Cosplay-Making Checklist

Cosplay IconCosplay March 2, 2019

Full Disclosure: Some of the links on this page are affiliate links. Purchasing through these links will help support the site at no extra cost to you :)

Cosplay is all about self-expression and, although no two people have the same method of arriving at any one character, there are some common experiences cosplayers encounter along the way. I thought it would be fun to put together a checklist of some of these shared experiences.

How many of these 10 things have you accomplished in your time cosplaying to date? Share your score and more about your cosplay experience in the comments!

1. Created a Pinboard

Whether physically or online via a platform like Pinterest, taking reference images of your cosplay and compiling them all together is a great way to understand all the various components that make a character who they are.

This can also be a great way of noticing details you may have wished you didn’t notice.

Though I occasionally use my httpkoopa Pinterest for this purpose, I find myself more often just putting whole bunch of photos and screenshots together in a large digital file—whatever works to get the job done!

2. Participated in a Cosplay Meet-up

From gatherings for specific series like Shokugeki no Soma (Food Wars) to vast portfolios like Marvel, cosplay meetups are a great way to meet others with similar interests. Most of the large comic and anime conventions that I’ve gone to have had their fair share of gatherings organized for cosplayers and fans to come together, take photos, and simply geek out.

3. Have at Least One Dedicated Box for Supplies

No, you don’t get bonus points for having more than one. You also don’t get bonus points if you have individual boxes for specific categories of supplies like glues, tapes, and fabric scraps.

If you’re looking for a supply box recommendation, I would wholly recommend the Clear Sterilite Stacking Drawers. They’ve proven invaluable in terms making Marie Kondo proud.

4. Hand Sewn Elements of a Cosplay

Sewing machines are a simple way of creating something elegant and uniform.

Try sewing part of your cosplay by hand though.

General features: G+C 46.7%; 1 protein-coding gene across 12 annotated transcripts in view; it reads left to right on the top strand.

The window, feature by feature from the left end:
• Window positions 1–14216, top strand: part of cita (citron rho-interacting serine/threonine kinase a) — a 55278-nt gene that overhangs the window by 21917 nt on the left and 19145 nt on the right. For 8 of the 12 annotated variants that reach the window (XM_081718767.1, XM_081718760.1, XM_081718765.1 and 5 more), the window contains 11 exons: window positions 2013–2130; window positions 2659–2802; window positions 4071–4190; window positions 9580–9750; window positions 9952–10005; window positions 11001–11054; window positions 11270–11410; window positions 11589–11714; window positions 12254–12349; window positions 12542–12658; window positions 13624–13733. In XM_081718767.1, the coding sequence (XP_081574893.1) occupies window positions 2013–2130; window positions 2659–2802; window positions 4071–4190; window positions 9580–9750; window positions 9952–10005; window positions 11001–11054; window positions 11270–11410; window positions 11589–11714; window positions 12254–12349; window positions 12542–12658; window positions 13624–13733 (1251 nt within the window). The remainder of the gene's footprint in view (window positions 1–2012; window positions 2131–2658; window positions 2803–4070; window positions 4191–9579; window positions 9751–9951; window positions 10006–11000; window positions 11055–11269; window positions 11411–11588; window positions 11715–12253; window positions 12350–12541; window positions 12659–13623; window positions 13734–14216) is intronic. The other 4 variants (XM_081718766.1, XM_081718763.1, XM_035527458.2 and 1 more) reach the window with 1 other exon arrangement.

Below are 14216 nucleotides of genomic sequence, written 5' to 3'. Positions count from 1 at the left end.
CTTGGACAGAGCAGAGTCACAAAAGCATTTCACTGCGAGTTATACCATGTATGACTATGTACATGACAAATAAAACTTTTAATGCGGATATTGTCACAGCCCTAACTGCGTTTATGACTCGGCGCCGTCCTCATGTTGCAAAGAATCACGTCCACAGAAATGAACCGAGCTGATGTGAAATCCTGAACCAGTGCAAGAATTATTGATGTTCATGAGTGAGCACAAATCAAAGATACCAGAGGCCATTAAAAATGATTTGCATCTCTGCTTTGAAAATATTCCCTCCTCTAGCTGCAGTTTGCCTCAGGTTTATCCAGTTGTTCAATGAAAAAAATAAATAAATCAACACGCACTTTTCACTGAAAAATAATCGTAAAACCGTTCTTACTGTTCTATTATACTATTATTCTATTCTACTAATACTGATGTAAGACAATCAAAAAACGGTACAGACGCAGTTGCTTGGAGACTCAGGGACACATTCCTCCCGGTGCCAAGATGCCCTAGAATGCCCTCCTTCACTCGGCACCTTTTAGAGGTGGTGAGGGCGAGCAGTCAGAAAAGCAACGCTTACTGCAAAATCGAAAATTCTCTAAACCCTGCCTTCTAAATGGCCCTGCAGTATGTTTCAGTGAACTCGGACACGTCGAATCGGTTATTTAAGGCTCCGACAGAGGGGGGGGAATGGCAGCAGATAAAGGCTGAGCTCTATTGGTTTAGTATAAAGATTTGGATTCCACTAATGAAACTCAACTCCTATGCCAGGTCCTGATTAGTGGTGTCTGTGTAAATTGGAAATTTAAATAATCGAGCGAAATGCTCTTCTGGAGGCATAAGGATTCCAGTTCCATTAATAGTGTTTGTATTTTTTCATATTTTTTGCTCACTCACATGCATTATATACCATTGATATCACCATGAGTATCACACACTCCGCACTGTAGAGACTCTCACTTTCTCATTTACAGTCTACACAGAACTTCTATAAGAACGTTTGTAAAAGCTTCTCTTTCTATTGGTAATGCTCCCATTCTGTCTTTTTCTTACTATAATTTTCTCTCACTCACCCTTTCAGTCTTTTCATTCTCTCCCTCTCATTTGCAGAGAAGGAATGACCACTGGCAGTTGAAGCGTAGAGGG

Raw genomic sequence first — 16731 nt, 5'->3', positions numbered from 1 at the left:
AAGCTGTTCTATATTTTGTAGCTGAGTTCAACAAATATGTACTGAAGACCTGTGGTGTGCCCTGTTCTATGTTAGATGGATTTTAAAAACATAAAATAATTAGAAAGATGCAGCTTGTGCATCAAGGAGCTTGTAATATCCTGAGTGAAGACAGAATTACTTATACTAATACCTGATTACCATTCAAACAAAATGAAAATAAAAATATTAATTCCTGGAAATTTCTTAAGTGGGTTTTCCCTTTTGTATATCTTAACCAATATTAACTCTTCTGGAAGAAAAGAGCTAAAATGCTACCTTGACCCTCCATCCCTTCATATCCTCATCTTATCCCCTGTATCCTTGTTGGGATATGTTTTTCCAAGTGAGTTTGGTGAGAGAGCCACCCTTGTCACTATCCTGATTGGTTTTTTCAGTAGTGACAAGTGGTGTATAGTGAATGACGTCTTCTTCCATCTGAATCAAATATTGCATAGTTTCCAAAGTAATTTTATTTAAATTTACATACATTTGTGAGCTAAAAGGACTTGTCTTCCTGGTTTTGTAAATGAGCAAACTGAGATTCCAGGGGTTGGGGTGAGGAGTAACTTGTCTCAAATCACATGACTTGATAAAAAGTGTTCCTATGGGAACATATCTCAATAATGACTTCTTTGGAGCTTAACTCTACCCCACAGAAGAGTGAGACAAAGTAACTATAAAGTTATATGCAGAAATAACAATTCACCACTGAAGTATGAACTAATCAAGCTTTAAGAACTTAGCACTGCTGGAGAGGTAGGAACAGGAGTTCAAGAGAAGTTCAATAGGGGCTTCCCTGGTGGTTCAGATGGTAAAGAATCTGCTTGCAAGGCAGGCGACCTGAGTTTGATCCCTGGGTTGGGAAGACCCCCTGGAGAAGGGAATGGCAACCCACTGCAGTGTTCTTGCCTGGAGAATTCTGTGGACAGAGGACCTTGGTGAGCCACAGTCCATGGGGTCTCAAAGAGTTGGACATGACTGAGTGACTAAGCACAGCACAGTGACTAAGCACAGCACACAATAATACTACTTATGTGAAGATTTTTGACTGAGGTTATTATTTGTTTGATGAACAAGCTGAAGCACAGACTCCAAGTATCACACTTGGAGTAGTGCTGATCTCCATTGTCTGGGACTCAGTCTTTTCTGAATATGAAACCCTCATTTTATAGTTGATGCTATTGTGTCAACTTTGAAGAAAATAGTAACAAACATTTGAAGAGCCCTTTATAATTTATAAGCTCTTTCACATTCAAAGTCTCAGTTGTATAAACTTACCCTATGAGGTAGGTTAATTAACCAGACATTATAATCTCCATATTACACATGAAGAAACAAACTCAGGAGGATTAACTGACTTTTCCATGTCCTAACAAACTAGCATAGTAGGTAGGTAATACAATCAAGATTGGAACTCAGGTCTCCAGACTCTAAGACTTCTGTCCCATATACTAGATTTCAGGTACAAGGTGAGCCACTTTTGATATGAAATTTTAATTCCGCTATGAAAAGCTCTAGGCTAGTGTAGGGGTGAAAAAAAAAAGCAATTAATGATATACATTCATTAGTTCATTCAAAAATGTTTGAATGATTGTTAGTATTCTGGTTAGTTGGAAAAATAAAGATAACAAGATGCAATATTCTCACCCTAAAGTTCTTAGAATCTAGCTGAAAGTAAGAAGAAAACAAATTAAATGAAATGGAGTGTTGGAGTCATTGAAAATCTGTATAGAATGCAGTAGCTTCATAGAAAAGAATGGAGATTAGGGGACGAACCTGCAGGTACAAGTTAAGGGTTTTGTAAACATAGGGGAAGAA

It’s a lot harder to maintain any form of consistency, but it definitely makes you appreciate what sewing machines can do. I found it also helps a lot in the overall process of learning how to sew with a machine.

5. Used a Rotary Tool

You could simply spend days hand-carving details into a piece of foam to make a gnarled wooden cane, or you could just use a rotary tool (aka Dremel). These devices which rotate at a range of between 5,000 and 15,000 rpm’s make quick work of whatever material you’re working with, even wood.

A rotary tool, though somewhat intimidating at first, can be an easier way of adding details to cosplay elements like armor and props—just don’t forget, “safety first.”

Rotary tools are also not that expensive to come by, especially if you’re looking for an introductory one.

6. Spent Under $100 Total on a Cosplay

Unless you’re cosplaying a Pokeball (a la Phil from Wong Fu), it’s so easy to rack up a sizable bill. What with the cost of cosplay supplies, fabric, foam, worbla, etc. cosplaying is not a cheap hobby.

Rewarding, yes. Inexpensive, no… though it can be.

That said, if you create an amazing cosplay under $100, you can rest well knowing that your cosplay senpai would most definitely notice (and approve).

7. Transformed a Part of Your Look Yourself

Make-up, adding a goatee, wearing prosthetics, coloring your hair, wearing a wig, etc. If you’ve added or altered part of your self in some way to better look like a specific character, go ahead and add a point to your total.

8. Gone Incognito (Where People don’t Know Who You Are)

There’s something oddly liberating about people, who don’t know you even, not knowing who you are.

9. Integrated Resin-work

Resin can be both rewarding to work with and an annoying mess. Even if you don’t add any shimmer to a mix, getting colors just right can be a pain too. If the moon and planets align just right, or you’re accurate with both your measurements and temperature, resin can be a beautiful way to take your cosplay to that next level.

10. Used a 40% or More Coupon at a Local Craft Store

No shame in going to your local craft store on multiple occasions just to buy one or two items at a time with a coupon.

Seriously, someone should cosplay a JOANN Fabric and Craft Store coupon. You’d get a lot of use out of it.

What is Your Score?

Does a burn-scar applied by with help from friends for Zuko count as transforming part of my self? If so, I’m at a 9.25/10 myself. Gotta find a future cosplay to do more resin work with. Any suggestions?

Like This Post? Please Share It: